FDA approved Qiagen and DiaSorin's test for latent tuberculosis, the companies said Wednesday. The approval brings Qiagen's QuantiFERON-TB Gold Plus TB blood test to DiaSorin's Liaison immunoassay analyzers.
The U.S. approval of QFT-Plus for Liaison comes in the middle of a planned global rollout. Qiagen and DiaSorin received clearance to sell the test in Europe last year. Next year, the partners hope to make the test available in China, a country that sees an estimated 1 million new cases of TB every year.
News of the approval comes as Qiagen is in talks with "several" organizations it says are interested in acquiring the company.
Qiagen and DiaSorin began working together in 2017. The partners set out to develop tests based on Qiagen assay technologies for DiaSorin's Liaison analyzers, automated detection systems aimed at the hospital laboratory market. DiaSorin saw the collaboration as a way to expand the Liaison testing menu. For Qiagen, the deal is a way to get its tests to the users of the 8,000 Liaison systems DiaSorin has placed around the world.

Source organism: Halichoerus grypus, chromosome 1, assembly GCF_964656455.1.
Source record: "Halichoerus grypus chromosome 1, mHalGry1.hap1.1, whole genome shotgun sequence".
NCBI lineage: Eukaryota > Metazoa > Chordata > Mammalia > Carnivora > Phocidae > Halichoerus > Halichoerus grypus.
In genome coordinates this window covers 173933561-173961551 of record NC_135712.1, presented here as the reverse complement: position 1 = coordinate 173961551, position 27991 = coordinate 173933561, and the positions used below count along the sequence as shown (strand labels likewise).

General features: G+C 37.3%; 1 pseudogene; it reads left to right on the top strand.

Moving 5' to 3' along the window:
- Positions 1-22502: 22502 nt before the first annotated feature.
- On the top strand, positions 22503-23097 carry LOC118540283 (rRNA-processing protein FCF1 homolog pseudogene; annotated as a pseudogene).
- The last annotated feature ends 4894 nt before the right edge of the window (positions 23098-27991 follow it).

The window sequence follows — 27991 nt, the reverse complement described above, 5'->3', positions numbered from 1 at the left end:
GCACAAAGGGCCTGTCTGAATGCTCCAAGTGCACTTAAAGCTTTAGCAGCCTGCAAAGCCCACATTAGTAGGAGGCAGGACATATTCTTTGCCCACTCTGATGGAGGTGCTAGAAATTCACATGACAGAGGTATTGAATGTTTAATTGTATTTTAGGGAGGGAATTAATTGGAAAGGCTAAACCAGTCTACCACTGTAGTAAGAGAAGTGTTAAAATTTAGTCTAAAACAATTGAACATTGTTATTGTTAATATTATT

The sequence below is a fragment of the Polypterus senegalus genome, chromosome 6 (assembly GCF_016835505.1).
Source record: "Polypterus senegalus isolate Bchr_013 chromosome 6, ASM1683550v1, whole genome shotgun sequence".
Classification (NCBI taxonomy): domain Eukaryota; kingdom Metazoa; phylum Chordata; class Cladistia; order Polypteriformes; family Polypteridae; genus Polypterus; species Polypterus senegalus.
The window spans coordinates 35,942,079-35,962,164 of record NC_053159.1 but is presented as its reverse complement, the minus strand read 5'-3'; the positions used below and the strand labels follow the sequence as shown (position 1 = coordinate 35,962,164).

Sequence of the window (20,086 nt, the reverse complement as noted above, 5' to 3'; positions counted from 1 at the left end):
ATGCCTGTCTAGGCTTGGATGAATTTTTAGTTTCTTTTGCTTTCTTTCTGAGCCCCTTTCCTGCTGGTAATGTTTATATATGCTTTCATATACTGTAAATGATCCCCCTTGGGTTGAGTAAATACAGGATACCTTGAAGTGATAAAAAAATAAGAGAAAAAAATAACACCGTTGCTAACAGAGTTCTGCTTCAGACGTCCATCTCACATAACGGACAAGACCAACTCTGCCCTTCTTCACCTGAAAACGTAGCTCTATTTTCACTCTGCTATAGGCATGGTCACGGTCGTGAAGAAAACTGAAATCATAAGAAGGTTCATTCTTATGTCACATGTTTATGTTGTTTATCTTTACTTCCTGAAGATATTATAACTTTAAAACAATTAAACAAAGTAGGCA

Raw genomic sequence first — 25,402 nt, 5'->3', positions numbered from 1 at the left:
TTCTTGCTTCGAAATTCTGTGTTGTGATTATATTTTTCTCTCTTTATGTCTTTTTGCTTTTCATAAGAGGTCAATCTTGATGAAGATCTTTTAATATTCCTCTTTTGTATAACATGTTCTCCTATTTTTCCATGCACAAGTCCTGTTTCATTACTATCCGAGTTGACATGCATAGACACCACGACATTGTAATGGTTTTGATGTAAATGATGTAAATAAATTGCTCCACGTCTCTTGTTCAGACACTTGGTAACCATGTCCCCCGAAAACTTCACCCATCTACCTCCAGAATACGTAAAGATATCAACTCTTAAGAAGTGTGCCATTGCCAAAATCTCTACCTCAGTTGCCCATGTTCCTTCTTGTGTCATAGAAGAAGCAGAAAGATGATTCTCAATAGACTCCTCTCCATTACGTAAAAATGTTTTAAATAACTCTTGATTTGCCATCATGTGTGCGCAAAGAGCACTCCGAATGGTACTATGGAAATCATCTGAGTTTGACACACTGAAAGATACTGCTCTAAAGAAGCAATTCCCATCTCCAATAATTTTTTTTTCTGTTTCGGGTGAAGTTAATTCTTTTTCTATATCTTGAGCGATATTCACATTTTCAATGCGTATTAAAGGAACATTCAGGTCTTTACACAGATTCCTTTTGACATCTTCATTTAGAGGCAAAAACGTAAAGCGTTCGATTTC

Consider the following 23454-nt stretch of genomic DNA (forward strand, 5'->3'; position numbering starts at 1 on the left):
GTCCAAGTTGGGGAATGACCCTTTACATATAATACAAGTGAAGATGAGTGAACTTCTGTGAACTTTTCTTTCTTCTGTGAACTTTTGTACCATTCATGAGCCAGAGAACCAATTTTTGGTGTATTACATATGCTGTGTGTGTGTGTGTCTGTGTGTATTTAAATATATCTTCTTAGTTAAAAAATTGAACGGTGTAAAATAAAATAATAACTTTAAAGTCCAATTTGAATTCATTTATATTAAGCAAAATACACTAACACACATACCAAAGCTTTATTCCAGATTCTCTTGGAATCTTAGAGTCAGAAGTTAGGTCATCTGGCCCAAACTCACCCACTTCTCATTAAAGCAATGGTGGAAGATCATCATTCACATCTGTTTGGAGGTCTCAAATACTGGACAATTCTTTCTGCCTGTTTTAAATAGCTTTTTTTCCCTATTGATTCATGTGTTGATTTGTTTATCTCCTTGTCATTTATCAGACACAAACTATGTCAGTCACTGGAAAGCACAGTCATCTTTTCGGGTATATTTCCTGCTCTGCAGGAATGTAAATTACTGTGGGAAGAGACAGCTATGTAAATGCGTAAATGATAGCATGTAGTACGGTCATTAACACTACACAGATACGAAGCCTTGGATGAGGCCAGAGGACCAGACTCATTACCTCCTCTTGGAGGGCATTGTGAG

Now, Qiagen and DiaSorin have secured FDA approval of a TB test. The approval covers a version of QuantiFERON-TB Gold Plus, also known as QFT-Plus, adapted for the automated workflow enabled by DiaSorin's Liaison. DiaSorin is based in Italy and Qiagen is headquartered in Germany.
QFT-Plus is designed to deliver faster results with less manual effort than is possible using the old tuberculin skin test for TB. Qiagen said bringing the test to Liaison will amplify those benefits.
"Combined with front-end automation options for liquid handling, the Liaison workflow for QFT-Plus delivers significant gains in turnaround time and efficiency," Thierry Bernard, interim CEO at Qiagen, said in a statement.
Qiagen is working toward the Chinese launch against a backdrop of uncertainty about its future. In mid-November, shares in Qiagen jumped after Bloomberg reported that Thermo Fisher was weighing an $8 billion takeover of the Dutch molecular test maker. Qiagen subsequently said it had received several non-binding indications of interest from potential buyers.
Reports that businesses are interested in buying Qiagen emerged shortly after the company disclosed a batch of bad news, including the departure of its CEO and a need to restructure in response to below-par financial results.